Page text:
“I congratulate Xiomara Castro de Zelaya for being elected the next president of Honduras, the first woman ever to hold the nation’s highest office. I also commend the Honduran people for their historic level of participation in these elections. These elections promise a return to democracy and a revitalization of Honduran institutions, which have deteriorated since the 2009 military coup that resulted in the democratically elected president at the time — Manuel Zelaya, Mrs. Castro de Zelaya’s husband — being forced out of the country at gunpoint.

“Immediately following Zelaya’s unconstitutional ouster, members of the Congressional Progressive Caucus mobilized to denounce the overthrow as a military coup and call for the reinstatement of the elected president. Over the 12 years since, Progressive Caucus leaders have organized and protested against the brutal repression, autocratic governance, violations of human rights, and murders of labor organizers, human rights activists, environmental defenders, journalists, and Afro-Indigenous leaders under Honduras’ post-coup regimes. The Progressive Caucus has also been at the forefront of demanding a change in U.S. policy, including an end to U.S. weapons and training for Honduras’ repressive security forces until real efforts have been made to end impunity and restore the rule of law. 

“Today, we encourage the Biden administration to use this opportunity to make a clean break with previous presidential administrations, which worked to ensure that the 2009 coup d’état succeeded, legitimized the deeply flawed elections in 2009, 2013, and 2017, and pushed policies that have resulted in surges in Honduran insecurity, poverty, mass migration, and organized crime. In light of our shared interest in greater regional stability and prosperity, the election of Xiomara Castro presents an opportunity for a new chapter in U.S.-Honduras relations, one based on mutual respect, support for democracy, and equitable development.”

WASHINGTON — Representatives Jamaal Bowman (NY-16), Cori Bush (MO-01), André Carson (IN-07), and Pramila Jayapal (WA-07), were joined by 35 House progressives to issue the following statement today calling for Representative Lauren Boebert (CO-03) to be removed from her committee assignments following her Islamophobic comments and incitement of anti-Muslim animus.

“Rep. Boebert has repeatedly weaponized dangerous, anti-Muslim bigotry at our colleague Representative Ilhan Omar (MN-05). Instead of apologizing, Rep. Boebert has continued her Islamophobic rhetoric and chosen to spread hateful speech even further. In the face of death threats and vitriol being spewed at Rep. Omar, Representative Kevin McCarthy (CA-23)’s decision to allow and embolden continued hostility from his members speaks clearly to the Republican party’s willingness to allow hate and division to grow at the expense of our people, our values, and our institutions.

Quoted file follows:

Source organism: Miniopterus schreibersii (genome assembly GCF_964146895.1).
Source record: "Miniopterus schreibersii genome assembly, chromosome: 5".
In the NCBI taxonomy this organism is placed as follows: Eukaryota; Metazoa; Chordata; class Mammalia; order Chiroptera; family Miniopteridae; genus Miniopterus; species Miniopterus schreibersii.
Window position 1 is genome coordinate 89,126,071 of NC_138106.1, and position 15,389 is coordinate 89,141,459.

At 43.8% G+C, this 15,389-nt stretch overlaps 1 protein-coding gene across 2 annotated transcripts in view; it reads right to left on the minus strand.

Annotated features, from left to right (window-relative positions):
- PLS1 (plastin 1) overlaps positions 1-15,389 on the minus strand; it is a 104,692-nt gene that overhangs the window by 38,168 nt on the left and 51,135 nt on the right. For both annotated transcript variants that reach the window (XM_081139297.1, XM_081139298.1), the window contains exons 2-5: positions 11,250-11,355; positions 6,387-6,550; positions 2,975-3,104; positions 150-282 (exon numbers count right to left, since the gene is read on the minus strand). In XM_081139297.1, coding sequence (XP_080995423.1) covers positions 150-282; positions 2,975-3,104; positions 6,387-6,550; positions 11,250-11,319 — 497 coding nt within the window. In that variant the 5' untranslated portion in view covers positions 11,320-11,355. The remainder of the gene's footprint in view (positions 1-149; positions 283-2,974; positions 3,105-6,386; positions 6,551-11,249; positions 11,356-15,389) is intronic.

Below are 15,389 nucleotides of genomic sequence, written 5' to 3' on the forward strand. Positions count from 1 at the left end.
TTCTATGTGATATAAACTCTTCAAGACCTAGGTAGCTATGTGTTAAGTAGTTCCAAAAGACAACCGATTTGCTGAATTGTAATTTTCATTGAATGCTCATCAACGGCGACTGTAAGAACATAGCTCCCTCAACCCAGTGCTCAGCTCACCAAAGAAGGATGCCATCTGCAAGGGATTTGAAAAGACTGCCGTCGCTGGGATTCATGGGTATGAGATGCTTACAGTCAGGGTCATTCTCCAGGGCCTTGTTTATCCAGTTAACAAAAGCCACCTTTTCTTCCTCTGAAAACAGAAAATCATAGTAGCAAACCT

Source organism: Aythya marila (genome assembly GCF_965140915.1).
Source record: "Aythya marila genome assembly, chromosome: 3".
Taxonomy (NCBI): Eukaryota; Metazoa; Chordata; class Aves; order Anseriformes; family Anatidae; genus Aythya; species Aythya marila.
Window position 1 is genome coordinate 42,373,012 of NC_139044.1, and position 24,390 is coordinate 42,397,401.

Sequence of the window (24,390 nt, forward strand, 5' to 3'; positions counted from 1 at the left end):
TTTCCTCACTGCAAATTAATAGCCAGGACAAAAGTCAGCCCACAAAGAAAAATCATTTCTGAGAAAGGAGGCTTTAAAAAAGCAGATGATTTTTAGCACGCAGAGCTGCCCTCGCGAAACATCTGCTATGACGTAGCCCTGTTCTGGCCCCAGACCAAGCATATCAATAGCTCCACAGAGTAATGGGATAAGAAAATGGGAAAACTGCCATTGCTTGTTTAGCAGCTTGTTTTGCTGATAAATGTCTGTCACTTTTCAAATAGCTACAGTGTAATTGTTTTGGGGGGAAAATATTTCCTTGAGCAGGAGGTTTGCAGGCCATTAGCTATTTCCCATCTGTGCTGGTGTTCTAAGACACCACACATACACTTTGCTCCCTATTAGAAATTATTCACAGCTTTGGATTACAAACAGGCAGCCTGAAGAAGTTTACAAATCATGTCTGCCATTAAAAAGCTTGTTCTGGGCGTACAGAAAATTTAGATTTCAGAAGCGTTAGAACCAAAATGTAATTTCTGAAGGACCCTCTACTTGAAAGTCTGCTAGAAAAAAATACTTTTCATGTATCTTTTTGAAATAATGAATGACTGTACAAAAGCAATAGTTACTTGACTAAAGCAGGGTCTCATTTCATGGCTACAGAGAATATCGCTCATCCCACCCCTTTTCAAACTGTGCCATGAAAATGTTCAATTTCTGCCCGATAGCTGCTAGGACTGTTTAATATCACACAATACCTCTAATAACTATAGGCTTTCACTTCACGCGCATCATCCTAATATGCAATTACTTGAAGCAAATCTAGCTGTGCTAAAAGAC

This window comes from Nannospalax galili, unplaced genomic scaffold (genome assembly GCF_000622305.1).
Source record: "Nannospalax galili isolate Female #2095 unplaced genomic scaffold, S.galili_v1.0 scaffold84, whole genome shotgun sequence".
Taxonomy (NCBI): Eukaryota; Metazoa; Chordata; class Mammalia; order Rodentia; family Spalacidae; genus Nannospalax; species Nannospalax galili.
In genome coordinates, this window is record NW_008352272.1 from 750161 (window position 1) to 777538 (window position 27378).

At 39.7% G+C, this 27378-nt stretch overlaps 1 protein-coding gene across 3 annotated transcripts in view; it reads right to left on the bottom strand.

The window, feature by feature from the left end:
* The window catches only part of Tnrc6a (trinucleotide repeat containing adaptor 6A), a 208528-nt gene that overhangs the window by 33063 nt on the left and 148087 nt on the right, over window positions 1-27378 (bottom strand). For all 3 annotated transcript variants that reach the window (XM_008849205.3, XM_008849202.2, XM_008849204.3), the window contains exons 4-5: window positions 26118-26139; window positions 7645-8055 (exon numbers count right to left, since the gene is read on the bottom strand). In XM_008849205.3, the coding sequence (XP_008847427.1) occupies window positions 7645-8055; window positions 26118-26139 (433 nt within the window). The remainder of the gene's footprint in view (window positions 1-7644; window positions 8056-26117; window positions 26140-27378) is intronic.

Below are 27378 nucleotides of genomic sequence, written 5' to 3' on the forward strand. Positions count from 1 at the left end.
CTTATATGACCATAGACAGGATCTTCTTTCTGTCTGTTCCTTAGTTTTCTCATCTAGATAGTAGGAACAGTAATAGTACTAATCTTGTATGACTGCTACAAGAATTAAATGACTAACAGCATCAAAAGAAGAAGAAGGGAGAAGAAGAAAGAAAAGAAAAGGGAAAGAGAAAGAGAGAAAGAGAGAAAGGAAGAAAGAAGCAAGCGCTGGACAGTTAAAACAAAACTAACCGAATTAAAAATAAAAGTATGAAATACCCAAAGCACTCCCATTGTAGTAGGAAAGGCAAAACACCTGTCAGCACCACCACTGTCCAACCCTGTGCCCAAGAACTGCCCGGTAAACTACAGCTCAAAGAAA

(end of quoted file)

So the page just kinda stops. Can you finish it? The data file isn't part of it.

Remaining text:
“But we refuse to stand by as Islamophobia, anti-Blackness, anti-immigrant sentiment, and xenophobia are trafficked into the halls of Congress by members of the Republican party. Today, we are calling for Rep. Boebert to be removed from her committee assignments. Our response to behavior that creates a dangerous work environment and furthers a climate of toxicity and intolerance cannot be silence. Congress cannot forgo accountability when a Member engages in hate speech that dehumanizes not only a colleague, but an entire people. We cannot be complicit as members of this body, who swore an oath to protect and defend the constitution of the United States, trample on the fundamental right of religious freedom. 

“Muslims across the country are looking to Congress at this moment, watching to see if those they sent to represent their interests in Washington are going to stand up in the face of blatant, vicious Islamophobia. We owe it to them, and to every person who has been the recipient of harassment and verbal abuse based on their religion, race, gender, sexuality, or other identity, to stand up and show them that their votes to send us here mean something — that our values mean something, and are worth defending. We stand in solidarity with Rep. Omar, and urge every single one of our colleagues to join us in demanding action.”

The following members joined Reps. Bowman, Bush, Carson, and Jayapal in signing on to this statement: Alma S. Adams, Ph.D. (NC-12), Brendan Boyle (PA-02), Judy Chu (CA-27), Yvette Clarke (NY-09), Lloyd Doggett (TX-35), Veronica Escobar (TX-16), Adriano Espaillat (NY-13), Dwight Evans (PA-03), Jesús “Chuy” García (IL-04), Jimmy Gomez (CA-34), Raúl Grijalva (AZ-03), Sheila Jackson Lee (TX-18), Sara Jacobs (CA-53), Hank Johnson (GA-04), Mondaire Jones (NY-17), Kai Kahele (HI-02), Teresa Leger Fernández (NM-03), Barbara Lee (CA-13), Andy Levin (MI-09), Ted Lieu (CA-33), Carolyn Maloney (NY-12), Marie Newman (IL-03), Alexandria Ocasio-Cortez (NY-14), Chellie Pingree (ME-01), Mark Pocan (WI-02), Ayanna Pressley (MA-07), Mary Gay Scanlon (PA-05), Jan Schakowksy (IL-09), Melanie Stansbury (NM-01), Rashida Tlaib (MI-13), Ritchie Torres (NY-15), Lori Trahan (MA-03), Nydia Velzázquez (NY-07), Bonnie Watson Coleman (NJ-12), and Nikema Williams (GA-05).


WASHINGTON — The chairs of the Congressional Progressive, Black, Hispanic, and Asian Pacific American Caucuses jointly urged the Treasury Department today to support House Democrats’ recent approval of a new issuance of urgently needed financial assistance through the International Monetary Fund (IMF). The Special Drawing Rights (SDRs) would help hundreds of millions of people in developing countries still suffering from the ongoing effects of the global COVID-19 pandemic.